And, yes, the Tigers also like to pick up the pace. They don’t quite go as fast as Oregon, but they don’t dilly-dally between plays, either.
“We think pace is a great advantage in college,” he said. “We try to mentally and physically wear down a defense.”
Aliotti, in his third stint and 20th season as an assistant with the Ducks, has had to adjust what he considers a successful game for his defense because of the way Oregon’s offense plays.
“It’s difficult sometimes to feel really good about the way you play defensively when you play a lot of plays,” he said. “And there’s two ways to look at it. If you stop them in three downs, you won’t play a lot of plays. But we play very fast on offense therefore that puts us on the field quite a bit.”
In many ways, Auburn-Oregon is a matchup that typifies an era in which offenses have evolved far more quickly in college football than defenses. With various incarnations of the spread and a plethora of dual-threat quarterbacks _ from Vince Young to Pat White to Tim Tebow and now to Newton and Thomas _ it’s never been tougher to play defense.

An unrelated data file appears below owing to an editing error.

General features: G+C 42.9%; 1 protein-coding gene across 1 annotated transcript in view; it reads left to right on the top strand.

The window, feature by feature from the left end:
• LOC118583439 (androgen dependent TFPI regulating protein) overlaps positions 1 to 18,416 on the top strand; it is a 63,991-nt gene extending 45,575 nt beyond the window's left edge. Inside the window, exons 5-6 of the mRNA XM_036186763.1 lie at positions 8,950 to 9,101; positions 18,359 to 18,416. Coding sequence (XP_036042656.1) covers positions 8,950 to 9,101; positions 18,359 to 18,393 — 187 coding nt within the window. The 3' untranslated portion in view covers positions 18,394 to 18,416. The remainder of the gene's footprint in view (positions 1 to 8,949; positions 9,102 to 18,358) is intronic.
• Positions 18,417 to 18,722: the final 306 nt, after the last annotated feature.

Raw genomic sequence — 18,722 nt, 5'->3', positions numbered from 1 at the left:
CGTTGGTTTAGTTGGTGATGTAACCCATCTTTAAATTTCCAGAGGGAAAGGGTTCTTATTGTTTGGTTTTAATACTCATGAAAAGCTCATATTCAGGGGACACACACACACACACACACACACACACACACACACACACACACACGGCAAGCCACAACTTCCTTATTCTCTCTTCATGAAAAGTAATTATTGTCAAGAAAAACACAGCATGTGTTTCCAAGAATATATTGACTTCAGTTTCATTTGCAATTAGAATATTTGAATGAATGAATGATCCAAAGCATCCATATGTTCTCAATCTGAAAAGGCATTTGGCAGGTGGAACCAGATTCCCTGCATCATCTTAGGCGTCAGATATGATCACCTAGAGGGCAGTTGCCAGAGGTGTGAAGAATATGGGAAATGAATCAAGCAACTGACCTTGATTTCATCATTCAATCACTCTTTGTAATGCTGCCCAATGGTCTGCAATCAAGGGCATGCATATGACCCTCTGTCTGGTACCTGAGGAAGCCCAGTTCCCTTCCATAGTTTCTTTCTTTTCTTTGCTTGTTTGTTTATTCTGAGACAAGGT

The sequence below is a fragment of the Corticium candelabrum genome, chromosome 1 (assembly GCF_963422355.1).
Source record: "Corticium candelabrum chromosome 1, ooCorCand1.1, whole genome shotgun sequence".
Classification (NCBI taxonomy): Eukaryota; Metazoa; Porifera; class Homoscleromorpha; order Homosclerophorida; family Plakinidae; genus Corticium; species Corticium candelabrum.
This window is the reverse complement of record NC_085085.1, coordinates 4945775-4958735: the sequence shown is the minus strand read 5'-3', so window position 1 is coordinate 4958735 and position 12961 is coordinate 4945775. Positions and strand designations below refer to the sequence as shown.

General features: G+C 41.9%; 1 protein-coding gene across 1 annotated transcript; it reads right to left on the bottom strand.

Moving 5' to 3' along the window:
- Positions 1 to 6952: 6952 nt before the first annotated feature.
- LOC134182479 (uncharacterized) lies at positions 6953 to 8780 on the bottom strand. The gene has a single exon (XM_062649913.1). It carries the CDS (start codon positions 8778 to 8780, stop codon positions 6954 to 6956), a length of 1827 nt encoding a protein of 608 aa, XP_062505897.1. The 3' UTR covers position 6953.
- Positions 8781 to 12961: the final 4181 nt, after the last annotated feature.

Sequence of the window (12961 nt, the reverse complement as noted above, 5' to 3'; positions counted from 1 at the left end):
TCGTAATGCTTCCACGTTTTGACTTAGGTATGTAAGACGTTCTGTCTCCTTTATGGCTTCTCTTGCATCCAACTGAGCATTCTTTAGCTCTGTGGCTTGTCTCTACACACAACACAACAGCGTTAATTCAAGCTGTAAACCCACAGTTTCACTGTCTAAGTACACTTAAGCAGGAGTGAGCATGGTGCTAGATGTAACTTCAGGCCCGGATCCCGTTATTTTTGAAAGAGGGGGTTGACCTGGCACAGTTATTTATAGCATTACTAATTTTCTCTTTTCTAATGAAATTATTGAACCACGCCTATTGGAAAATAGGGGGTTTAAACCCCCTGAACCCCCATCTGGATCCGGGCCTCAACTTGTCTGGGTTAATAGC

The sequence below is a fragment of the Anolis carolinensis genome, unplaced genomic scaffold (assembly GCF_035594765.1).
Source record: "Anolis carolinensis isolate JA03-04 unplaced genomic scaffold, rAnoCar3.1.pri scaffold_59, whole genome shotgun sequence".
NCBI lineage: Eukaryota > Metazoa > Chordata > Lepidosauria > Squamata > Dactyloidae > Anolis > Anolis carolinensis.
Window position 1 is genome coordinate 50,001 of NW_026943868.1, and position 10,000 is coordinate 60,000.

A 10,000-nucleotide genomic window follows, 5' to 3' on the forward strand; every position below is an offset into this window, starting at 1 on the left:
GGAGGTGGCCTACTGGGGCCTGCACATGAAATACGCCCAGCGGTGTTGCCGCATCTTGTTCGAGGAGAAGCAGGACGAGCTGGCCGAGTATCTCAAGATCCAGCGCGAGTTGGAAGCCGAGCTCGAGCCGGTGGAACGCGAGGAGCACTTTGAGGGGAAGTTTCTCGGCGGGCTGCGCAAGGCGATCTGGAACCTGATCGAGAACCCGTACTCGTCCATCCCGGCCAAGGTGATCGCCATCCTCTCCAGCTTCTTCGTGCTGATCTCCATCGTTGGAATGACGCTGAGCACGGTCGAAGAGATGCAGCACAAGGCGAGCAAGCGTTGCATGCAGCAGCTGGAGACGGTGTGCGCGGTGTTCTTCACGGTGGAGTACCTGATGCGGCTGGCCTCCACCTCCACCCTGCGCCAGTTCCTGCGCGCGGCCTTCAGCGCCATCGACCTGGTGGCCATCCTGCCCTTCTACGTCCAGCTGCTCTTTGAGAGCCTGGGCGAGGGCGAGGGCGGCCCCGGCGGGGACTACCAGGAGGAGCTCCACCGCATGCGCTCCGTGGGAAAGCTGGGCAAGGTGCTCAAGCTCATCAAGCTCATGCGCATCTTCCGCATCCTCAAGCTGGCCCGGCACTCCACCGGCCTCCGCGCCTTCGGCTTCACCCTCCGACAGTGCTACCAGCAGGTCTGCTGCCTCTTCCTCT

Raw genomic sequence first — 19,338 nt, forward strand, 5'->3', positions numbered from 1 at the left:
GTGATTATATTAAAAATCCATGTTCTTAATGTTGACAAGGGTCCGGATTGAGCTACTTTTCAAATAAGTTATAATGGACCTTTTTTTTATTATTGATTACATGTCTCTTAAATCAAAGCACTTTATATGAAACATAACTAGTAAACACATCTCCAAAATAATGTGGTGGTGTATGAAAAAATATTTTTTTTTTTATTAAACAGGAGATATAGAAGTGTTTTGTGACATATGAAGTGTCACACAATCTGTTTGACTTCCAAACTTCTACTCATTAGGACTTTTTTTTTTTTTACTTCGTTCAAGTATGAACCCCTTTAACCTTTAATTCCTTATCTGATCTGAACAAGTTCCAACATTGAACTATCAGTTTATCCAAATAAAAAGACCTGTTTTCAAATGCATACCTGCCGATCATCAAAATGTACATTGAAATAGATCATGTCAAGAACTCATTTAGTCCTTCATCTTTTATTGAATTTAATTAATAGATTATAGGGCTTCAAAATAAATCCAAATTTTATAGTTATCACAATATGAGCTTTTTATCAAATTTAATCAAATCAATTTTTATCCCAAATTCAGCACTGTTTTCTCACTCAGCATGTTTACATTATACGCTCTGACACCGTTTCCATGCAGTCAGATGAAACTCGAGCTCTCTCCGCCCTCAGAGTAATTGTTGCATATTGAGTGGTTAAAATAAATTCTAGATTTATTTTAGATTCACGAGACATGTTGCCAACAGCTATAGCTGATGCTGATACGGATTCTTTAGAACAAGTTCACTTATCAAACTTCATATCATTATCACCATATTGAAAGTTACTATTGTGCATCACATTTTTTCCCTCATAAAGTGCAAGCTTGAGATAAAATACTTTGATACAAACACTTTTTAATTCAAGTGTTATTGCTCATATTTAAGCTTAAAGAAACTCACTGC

“I think teams are doing a good job of doing little bits and pieces of a lot of different packages,” said Rutgers coach Greg Schiano, who was a defensive coordinator at the University of Miami and a defensive assistant in the NFL before taking over the Scarlet Knights.
“Back when option football was first big, the option quarterback was a slight guy, maybe 185, 190 pounds. Now you’re talking about these 235-pound monsters who can throw and run. You look at those quarterbacks and what they’re doing with those quarterbacks, it’s a whole different deal.”
And no teams give defenses more to deal with than Auburn and Oregon.
'Your papers, please' must never be heard in America
Independent voices from the TWT Communities
Sometimes life requires a paradigm twist.
Benghazi: The anatomy of a scandal
Vietnam Memorial adds four names
Cinco de Mayo on the Mall